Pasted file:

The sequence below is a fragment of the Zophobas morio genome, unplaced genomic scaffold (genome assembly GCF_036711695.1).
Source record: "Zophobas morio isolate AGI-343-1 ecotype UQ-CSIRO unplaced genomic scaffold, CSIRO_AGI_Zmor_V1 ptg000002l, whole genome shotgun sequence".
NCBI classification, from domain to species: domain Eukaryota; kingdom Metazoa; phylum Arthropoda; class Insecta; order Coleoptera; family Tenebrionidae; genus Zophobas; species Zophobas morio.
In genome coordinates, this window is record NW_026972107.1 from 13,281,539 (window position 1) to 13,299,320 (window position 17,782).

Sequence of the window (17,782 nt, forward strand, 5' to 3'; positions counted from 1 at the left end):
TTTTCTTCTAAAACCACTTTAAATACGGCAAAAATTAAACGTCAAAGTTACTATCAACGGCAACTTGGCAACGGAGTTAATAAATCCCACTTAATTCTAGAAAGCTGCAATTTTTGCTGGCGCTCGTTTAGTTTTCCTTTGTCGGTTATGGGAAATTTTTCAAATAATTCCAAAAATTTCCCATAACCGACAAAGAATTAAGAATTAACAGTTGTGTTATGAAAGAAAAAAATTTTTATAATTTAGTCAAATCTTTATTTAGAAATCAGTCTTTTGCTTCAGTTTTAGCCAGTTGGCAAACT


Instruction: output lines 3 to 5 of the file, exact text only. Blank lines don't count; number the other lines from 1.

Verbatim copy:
NCBI classification, from domain to species: domain Eukaryota; kingdom Metazoa; phylum Arthropoda; class Insecta; order Coleoptera; family Tenebrionidae; genus Zophobas; species Zophobas morio.
In genome coordinates, this window is record NW_026972107.1 from 13,281,539 (window position 1) to 13,299,320 (window position 17,782).

Sequence of the window (17,782 nt, forward strand, 5' to 3'; positions counted from 1 at the left end):